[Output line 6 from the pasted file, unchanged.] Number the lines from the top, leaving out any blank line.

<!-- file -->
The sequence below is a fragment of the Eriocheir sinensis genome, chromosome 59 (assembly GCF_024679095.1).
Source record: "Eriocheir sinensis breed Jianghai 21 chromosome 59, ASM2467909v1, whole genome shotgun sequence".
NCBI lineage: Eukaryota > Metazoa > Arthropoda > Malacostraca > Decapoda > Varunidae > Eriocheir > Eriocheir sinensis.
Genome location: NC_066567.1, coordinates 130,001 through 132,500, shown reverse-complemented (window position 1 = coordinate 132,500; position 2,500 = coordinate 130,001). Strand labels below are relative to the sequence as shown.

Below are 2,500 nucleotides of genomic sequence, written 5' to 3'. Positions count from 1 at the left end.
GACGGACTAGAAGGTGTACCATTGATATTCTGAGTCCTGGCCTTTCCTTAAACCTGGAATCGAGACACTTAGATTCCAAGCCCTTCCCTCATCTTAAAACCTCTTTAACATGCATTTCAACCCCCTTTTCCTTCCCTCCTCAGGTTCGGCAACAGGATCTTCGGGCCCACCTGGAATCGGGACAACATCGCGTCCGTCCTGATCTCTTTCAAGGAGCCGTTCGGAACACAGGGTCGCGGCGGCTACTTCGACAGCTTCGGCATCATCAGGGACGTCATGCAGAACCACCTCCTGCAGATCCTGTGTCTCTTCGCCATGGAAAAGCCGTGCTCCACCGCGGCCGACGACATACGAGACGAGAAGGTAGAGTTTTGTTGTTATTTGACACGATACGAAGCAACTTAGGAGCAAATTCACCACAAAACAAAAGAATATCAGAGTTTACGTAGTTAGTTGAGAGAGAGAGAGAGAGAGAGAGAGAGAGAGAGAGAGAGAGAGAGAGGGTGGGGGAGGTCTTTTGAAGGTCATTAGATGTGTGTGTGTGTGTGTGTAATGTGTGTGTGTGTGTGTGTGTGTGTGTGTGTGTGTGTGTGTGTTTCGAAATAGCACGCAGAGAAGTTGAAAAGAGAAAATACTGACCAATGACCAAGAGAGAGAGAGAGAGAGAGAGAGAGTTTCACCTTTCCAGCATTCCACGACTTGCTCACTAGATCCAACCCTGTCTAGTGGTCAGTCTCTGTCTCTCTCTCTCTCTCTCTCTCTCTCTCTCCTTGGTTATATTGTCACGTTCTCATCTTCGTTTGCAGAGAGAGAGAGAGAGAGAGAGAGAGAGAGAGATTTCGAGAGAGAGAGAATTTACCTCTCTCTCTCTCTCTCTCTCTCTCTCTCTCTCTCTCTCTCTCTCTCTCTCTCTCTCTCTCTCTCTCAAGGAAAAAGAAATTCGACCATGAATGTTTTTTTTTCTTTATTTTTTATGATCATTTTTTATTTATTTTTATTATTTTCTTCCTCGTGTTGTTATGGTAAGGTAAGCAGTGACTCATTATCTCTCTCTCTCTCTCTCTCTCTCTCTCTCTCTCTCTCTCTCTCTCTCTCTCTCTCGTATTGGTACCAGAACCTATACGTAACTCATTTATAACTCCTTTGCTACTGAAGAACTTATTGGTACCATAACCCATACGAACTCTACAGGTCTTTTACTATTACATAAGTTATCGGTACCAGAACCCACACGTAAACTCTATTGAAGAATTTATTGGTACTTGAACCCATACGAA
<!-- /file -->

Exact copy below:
GACGGACTAGAAGGTGTACCATTGATATTCTGAGTCCTGGCCTTTCCTTAAACCTGGAATCGAGACACTTAGATTCCAAGCCCTTCCCTCATCTTAAAACCTCTTTAACATGCATTTCAACCCCCTTTTCCTTCCCTCCTCAGGTTCGGCAACAGGATCTTCGGGCCCACCTGGAATCGGGACAACATCGCGTCCGTCCTGATCTCTTTCAAGGAGCCGTTCGGAACACAGGGTCGCGGCGGCTACTTCGACAGCTTCGGCATCATCAGGGACGTCATGCAGAACCACCTCCTGCAGATCCTGTGTCTCTTCGCCATGGAAAAGCCGTGCTCCACCGCGGCCGACGACATACGAGACGAGAAGGTAGAGTTTTGTTGTTATTTGACACGATACGAAGCAACTTAGGAGCAAATTCACCACAAAACAAAAGAATATCAGAGTTTACGTAGTTAGTTGAGAGAGAGAGAGAGAGAGAGAGAGAGAGAGAGAGAGAGAGAGAGAGGGTGGGGGAGGTCTTTTGAAGGTCATTAGATGTGTGTGTGTGTGTGTGTAATGTGTGTGTGTGTGTGTGTGTGTGTGTGTGTGTGTGTGTGTGTTTCGAAATAGCACGCAGAGAAGTTGAAAAGAGAAAATACTGACCAATGACCAAGAGAGAGAGAGAGAGAGAGAGAGAGTTTCACCTTTCCAGCATTCCACGACTTGCTCACTAGATCCAACCCTGTCTAGTGGTCAGTCTCTGTCTCTCTCTCTCTCTCTCTCTCTCTCTCTCCTTGGTTATATTGTCACGTTCTCATCTTCGTTTGCAGAGAGAGAGAGAGAGAGAGAGAGAGAGAGAGATTTCGAGAGAGAGAGAATTTACCTCTCTCTCTCTCTCTCTCTCTCTCTCTCTCTCTCTCTCTCTCTCTCTCTCTCTCTCTCTCTCTCTCAAGGAAAAAGAAATTCGACCATGAATGTTTTTTTTTCTTTATTTTTTATGATCATTTTTTATTTATTTTTATTATTTTCTTCCTCGTGTTGTTATGGTAAGGTAAGCAGTGACTCATTATCTCTCTCTCTCTCTCTCTCTCTCTCTCTCTCTCTCTCTCTCTCTCTCTCTCTCTCGTATTGGTACCAGAACCTATACGTAACTCATTTATAACTCCTTTGCTACTGAAGAACTTATTGGTACCATAACCCATACGAACTCTACAGGTCTTTTACTATTACATAAGTTATCGGTACCAGAACCCACACGTAAACTCTATTGAAGAATTTATTGGTACTTGAACCCATACGAA